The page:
BACKGROUND: In 2017, an estimated 17.3 million adults in the United States experienced at least one major depressive episode, with 35% of them not receiving any treatment. Underdiagnosis of depression has been attributed to many reasons, including stigma surrounding mental health, limited access to medical care, and barriers due to cost.
OBJECTIVE: This study aimed to determine if low-burden personal health solutions, leveraging person-generated health data (PGHD), could represent a possible way to increase engagement and improve outcomes.
METHODS: Here, we present the development of PSYCHE-D (Prediction of Severity Change-Depression), a predictive model developed using PGHD from more than 4000 individuals, which forecasts the long-term increase in depression severity. PSYCHE-D uses a 2-phase approach. The first phase supplements self-reports with intermediate generated labels, and the second phase predicts changing status over a 3-month period, up to 2 months in advance. The 2 phases are implemented as a single pipeline in order to eliminate data leakage and ensure results are generalizable.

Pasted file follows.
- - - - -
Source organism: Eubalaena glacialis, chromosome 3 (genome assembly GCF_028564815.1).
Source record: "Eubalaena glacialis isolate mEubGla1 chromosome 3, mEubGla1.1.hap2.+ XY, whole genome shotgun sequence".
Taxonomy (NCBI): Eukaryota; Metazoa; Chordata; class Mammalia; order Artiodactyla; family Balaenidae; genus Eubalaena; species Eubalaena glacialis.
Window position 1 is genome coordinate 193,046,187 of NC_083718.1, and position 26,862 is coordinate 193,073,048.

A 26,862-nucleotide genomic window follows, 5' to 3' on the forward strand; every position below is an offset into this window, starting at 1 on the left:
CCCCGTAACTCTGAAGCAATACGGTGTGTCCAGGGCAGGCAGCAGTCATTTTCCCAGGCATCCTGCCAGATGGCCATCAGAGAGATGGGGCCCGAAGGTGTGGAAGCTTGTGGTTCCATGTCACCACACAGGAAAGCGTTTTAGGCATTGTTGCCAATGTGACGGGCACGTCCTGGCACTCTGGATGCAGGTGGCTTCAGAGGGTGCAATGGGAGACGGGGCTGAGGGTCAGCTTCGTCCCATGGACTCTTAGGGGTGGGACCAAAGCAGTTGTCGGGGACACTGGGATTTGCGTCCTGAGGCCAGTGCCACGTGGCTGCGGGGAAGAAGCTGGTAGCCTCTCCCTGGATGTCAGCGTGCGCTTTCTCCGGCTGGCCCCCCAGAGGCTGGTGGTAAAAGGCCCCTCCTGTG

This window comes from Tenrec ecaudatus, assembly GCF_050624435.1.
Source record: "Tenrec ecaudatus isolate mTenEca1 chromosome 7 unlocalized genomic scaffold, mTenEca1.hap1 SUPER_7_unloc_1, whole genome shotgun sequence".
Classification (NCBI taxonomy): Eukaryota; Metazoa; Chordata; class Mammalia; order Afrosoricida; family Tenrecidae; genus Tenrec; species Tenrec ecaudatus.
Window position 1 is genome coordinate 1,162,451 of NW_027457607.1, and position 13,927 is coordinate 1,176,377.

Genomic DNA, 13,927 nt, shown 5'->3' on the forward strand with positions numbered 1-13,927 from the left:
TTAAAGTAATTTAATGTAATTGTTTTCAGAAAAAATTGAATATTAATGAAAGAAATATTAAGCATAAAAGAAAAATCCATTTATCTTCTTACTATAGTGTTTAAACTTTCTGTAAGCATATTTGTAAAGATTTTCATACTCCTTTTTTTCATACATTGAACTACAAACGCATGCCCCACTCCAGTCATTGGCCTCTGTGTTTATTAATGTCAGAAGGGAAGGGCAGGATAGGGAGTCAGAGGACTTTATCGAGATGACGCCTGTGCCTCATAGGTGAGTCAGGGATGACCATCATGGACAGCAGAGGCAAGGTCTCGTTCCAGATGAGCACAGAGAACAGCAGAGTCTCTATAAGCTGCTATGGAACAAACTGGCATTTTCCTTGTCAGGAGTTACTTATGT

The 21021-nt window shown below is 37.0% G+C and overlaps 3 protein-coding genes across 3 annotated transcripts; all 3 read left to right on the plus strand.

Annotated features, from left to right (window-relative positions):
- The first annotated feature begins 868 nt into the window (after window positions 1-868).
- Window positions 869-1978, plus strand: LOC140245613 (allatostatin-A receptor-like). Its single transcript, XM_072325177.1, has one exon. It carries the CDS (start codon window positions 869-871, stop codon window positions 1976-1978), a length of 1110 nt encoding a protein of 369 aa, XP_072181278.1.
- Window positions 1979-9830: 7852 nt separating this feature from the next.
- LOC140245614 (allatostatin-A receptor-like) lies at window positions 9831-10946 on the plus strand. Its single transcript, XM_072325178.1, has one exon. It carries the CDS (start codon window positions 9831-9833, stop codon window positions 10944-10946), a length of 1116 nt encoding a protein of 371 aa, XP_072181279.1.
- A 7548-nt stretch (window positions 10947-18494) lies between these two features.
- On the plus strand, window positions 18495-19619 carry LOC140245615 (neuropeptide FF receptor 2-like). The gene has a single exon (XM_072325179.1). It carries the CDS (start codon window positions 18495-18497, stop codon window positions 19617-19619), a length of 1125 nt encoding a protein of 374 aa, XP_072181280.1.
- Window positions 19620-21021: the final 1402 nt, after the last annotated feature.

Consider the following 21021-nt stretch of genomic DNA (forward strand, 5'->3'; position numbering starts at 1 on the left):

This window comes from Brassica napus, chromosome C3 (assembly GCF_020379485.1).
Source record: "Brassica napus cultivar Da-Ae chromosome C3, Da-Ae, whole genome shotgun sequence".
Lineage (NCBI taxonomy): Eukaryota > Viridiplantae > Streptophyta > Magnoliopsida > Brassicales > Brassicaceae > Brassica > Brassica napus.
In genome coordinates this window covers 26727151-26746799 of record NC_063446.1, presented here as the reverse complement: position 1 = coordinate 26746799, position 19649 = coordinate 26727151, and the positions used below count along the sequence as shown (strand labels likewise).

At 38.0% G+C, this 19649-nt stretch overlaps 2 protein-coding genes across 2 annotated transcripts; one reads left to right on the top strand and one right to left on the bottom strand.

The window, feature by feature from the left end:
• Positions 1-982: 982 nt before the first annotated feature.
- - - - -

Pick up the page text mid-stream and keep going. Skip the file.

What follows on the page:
RESULTS: PSYCHE-D is composed of 2 Light Gradient Boosting Machine (LightGBM) algorithm–based classifiers that use a range of PGHD input features, including objective activity and sleep, self-reported changes in lifestyle and medication, and generated intermediate observations of depression status. The approach generalizes to previously unseen participants to detect an increase in depression severity over a 3-month interval, with a sensitivity of 55.4% and a specificity of 65.3%, nearly tripling sensitivity while maintaining specificity when compared with a random model.
CONCLUSIONS: These results demonstrate that low-burden PGHD can be the basis of accurate and timely warnings that an individual’s mental health may be deteriorating. We hope this work will serve as a basis for improved engagement and treatment of individuals experiencing depression.
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